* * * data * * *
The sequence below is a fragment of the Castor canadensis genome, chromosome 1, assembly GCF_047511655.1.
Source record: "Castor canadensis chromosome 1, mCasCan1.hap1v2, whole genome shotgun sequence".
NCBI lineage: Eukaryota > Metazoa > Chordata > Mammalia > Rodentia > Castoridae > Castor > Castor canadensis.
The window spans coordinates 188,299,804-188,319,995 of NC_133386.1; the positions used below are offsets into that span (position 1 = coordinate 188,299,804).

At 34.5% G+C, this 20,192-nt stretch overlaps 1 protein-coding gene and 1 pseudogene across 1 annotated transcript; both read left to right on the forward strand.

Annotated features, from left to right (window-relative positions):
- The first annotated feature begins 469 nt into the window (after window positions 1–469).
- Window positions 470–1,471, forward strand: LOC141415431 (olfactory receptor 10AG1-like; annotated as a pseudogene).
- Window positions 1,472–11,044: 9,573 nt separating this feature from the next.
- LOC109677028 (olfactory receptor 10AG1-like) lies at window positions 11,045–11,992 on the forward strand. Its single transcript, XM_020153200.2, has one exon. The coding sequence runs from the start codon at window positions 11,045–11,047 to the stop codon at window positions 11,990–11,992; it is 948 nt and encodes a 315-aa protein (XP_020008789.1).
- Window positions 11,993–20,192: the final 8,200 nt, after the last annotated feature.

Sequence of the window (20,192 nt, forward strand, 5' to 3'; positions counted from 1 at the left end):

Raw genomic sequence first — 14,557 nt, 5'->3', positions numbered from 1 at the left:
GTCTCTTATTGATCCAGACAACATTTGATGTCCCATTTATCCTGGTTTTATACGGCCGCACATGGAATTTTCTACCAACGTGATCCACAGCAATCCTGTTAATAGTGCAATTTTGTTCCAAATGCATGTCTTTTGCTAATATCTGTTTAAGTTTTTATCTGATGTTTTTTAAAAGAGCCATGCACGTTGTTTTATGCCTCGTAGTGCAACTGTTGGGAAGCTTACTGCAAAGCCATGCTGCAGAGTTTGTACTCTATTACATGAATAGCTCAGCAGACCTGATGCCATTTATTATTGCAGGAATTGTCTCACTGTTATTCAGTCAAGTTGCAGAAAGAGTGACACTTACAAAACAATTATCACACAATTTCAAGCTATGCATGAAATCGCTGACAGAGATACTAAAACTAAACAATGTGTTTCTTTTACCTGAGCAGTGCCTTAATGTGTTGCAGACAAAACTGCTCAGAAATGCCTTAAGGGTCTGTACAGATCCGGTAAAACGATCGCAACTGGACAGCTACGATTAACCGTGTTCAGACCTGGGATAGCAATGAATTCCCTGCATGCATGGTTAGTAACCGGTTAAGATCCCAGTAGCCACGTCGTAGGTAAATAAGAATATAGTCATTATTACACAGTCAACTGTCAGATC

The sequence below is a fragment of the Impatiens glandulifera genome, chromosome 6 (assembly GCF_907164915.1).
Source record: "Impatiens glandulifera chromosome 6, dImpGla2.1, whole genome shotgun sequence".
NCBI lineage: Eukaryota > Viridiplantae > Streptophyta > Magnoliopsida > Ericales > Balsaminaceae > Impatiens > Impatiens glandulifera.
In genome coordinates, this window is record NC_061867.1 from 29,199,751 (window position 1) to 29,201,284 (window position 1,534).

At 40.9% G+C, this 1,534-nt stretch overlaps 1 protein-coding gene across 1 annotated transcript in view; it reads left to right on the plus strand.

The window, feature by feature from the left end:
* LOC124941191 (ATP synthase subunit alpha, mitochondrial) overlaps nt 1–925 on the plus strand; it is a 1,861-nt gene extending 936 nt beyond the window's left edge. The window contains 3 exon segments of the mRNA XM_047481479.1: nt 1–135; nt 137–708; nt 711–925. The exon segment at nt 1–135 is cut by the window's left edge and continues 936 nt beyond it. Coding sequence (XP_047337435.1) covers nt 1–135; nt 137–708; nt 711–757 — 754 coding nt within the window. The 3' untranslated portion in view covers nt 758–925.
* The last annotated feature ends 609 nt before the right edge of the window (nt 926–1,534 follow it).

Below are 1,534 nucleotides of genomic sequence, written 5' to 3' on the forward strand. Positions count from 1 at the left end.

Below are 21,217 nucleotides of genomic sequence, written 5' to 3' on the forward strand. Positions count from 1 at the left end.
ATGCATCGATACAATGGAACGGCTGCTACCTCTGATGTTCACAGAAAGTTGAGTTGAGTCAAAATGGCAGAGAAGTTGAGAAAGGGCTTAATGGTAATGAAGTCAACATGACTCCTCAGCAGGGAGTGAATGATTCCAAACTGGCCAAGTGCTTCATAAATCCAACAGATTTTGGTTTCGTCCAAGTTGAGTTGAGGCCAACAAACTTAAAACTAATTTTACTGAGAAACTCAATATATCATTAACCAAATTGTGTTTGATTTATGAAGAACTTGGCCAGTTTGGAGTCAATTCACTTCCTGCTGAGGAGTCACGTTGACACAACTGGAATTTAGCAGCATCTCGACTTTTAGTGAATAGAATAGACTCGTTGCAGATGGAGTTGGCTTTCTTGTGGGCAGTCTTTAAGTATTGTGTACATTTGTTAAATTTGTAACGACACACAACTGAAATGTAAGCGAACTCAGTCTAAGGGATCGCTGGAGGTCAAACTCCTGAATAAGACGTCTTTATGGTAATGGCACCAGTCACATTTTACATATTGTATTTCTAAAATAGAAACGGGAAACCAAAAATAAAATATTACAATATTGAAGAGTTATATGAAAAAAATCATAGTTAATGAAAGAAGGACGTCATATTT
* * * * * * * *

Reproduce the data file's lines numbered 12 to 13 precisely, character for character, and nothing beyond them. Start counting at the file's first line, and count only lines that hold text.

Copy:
Sequence of the window (20,192 nt, forward strand, 5' to 3'; positions counted from 1 at the left end):

Raw genomic sequence first — 14,557 nt, 5'->3', positions numbered from 1 at the left: